Swasti Mehta, a resident of Mumbai, took the proverbial ‘when life gives you lemons, make lemonade’ too seriously and decided to make Pudina Punch with the lemons that life threw her way.
A bonafide entrepreneur, Swasti is a 27-year-old born with Down Syndrome. A very busy Swasti, speaking to The Better India, says, “I wake up at 10 am and almost immediately start working on making the punch. I do that until 2 pm when I take a break for lunch.”
She adds, “When I am done with my work for the day, I wind down by watching Taarak Mehta ka Oolta Chashma. I enjoy that show.”
Swasti, who found her calling during the first lockdown in March 2020 says she has never been busier. Having started with selling one or two bottles a day, today, Swasti gets more than 20 orders a day.
Swasti is thrilled with the work she is doing and her mother, Darshana Mehta, couldn’t be prouder. “Having worried about how Swasti would cope in the real world, to see her do this completely on her own put me at ease. I cannot begin to describe the emotions that surge through me.”
A Mother’s Perseverance to See Her Daughter Succeed
“The early intervention that we started when Swasti was just a few months old helped her a great deal. Swasti was always a very active baby and other than the Down Syndrome condition, she had no other ailments. That was a huge plus for Swasti,” says Darshana.
Swasti started with occupational and speech therapy early and Darshana believes that all of that helped her immensely.
She continues, “There are parents who self-declare that having a child with Down Syndrome means it is the ‘end of the world’. There is so much potential these children have. As parents, we just have to be patient to find and nurture their interests.”
In an attempt to help her build her social skills and also interact with others her age, Swasti was enrolled in Dilkhush Special school when she turned five. “Being in the school did wonders for Swasti. She picked up four languages – English, Marathi, Hindi and Gujarati and found ways to interact with people and peers. Swasti spent six years at Dilkush school after which she was homeschooled. “I was told that academics would not be easy for Swasti and the only way forward was to work on her vocational skills,” says Darshana.
It was disappointing for Darshana to be told that but she did not give up on Swasti.
“I continued to find ways to help her academically as well. I am happy with the progress that she has made,” she adds.
Darshana relied on the Glenn Doman method, which believes that children with Down Syndrome can thrive cognitively, physically and socially. The programme is based on the recognition of the absurdity that the idea that children with Trisomy 21 (the most common chromosomal anomaly) are hopeless because of their genetic disorder.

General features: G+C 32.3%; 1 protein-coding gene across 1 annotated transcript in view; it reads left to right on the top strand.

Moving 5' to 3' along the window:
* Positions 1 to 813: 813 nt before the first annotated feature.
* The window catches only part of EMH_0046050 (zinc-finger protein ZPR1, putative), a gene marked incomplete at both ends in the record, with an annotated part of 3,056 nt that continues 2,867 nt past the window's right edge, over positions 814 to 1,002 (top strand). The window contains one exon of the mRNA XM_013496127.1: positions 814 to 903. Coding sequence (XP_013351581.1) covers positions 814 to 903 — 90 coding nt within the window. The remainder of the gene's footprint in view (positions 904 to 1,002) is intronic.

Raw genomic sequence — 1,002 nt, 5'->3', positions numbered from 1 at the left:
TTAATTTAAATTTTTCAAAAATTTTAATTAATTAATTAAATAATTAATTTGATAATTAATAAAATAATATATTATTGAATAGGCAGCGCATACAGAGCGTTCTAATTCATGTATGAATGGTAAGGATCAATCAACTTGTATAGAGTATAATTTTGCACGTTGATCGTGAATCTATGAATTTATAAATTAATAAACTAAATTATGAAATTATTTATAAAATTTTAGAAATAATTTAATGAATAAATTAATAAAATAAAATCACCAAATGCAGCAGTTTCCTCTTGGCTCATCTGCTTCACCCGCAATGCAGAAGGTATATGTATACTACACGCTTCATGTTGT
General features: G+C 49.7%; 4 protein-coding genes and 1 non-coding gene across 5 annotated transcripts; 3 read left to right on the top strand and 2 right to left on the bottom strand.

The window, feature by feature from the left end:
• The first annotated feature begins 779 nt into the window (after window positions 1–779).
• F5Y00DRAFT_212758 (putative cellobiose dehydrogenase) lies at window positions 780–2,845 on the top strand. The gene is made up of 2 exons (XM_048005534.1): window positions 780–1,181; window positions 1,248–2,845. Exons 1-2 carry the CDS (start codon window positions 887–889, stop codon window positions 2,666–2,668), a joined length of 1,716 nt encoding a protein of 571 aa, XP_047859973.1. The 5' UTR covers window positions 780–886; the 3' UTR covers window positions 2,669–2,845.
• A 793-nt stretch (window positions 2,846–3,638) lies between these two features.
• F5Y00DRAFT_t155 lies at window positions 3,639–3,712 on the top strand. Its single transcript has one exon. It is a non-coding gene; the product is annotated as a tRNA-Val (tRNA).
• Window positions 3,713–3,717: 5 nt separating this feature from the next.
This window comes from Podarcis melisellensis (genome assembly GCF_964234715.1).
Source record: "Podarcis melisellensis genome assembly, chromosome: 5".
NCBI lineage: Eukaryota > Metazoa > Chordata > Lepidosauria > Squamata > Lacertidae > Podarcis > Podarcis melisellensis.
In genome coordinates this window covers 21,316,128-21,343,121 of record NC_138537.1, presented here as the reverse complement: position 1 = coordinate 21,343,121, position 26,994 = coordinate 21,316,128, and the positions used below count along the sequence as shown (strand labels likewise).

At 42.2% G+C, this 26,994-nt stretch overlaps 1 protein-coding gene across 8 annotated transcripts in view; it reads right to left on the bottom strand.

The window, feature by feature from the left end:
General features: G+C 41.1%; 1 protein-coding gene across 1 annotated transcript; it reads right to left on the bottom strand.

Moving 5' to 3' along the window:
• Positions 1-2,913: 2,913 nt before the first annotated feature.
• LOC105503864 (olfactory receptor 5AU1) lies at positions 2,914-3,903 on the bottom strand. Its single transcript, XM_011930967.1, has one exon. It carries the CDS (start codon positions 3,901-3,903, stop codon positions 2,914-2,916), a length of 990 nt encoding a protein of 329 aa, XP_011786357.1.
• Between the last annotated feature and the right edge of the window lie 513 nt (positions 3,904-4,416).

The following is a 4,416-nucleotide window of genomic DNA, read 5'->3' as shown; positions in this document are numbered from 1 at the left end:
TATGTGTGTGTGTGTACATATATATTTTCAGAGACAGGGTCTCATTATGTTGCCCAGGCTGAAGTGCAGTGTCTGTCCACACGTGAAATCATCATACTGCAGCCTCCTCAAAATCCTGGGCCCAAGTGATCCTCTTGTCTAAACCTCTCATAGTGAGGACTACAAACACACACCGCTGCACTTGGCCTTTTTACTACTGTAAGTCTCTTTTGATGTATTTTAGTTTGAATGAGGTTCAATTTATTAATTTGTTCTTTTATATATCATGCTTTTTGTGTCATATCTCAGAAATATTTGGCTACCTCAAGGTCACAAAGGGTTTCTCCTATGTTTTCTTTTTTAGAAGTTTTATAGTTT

However, when Swasti was 20, she, unfortunately, was diagnosed with psychosis and all the work the duo had put in until then crumbled. “That was a major setback. All the major development that had happened in the last five years was just vanishing. Swasti was becoming stubborn and aggressive,” says Darshana.
From an active, bright and understanding young girl Swasti transformed into something that even Darshana found hard to cope with. “But with the right psychiatric intervention and medication, Swasti was able to feel better soon,” she adds. This went on for a while and things were getting back on track when she relapsed.
“This period was hardest on me,” says Darshana. She speaks of being exhausted and frustrated, both at the same time. “Having come this far, I felt that she was going back in time and that was the stress point.”
With the help of medication, Swasti is better now and Darshana says that one will not even notice that she was once diagnosed with psychosis. As a word of advice to parents in similar situations, Darshana says, “Please do not outright reject psychiatric intervention or help. The benefits of it are tremendous.”
2020 – A Turning Point
In March 2020, with everything going into lockdown, Swasti’s physical classes were also put on hold. This was the time that Swasti started experimenting with food. With just the right encouragement from her parents and brother, Aarsh Mehta, Swasti embarked on her entrepreneurial journey by launching her brand Pudina Punch.
“Pudina Punch has given us a shared goal and brought us closer together,” says Aarsh.
Adding to this, Swasti says, “I go to the market and buy the pudina (mint) leaves. Wash them well and sort them all out. Then I dry them, make a paste and add lemon juice to them. Then comes the sugar, which goes in according to taste. Once I am done with this entire process, I also fill out the bottles and have them ready to dispatch.”
Each bottle is priced at Rs 200 and is being shipped pan-India at an additional cost. The 1-litre bottles can make up to 30 glasses of the drink.
All the sales so far have been via word of mouth and social media reach. Aarsh actively helps in making fun Instagram reels for Swasti and says that he enjoys being a part of it.
He adds, “In running a business, something or the other goes wrong every day and one is constantly on fire-fighting [mode] to keep things running smoothly. Doing that together every day has given us a deeper understanding of each other, which in my opinion is priceless.”
To place an order for the Pudina Punch, click here.
(Edited by Yoshita Rao)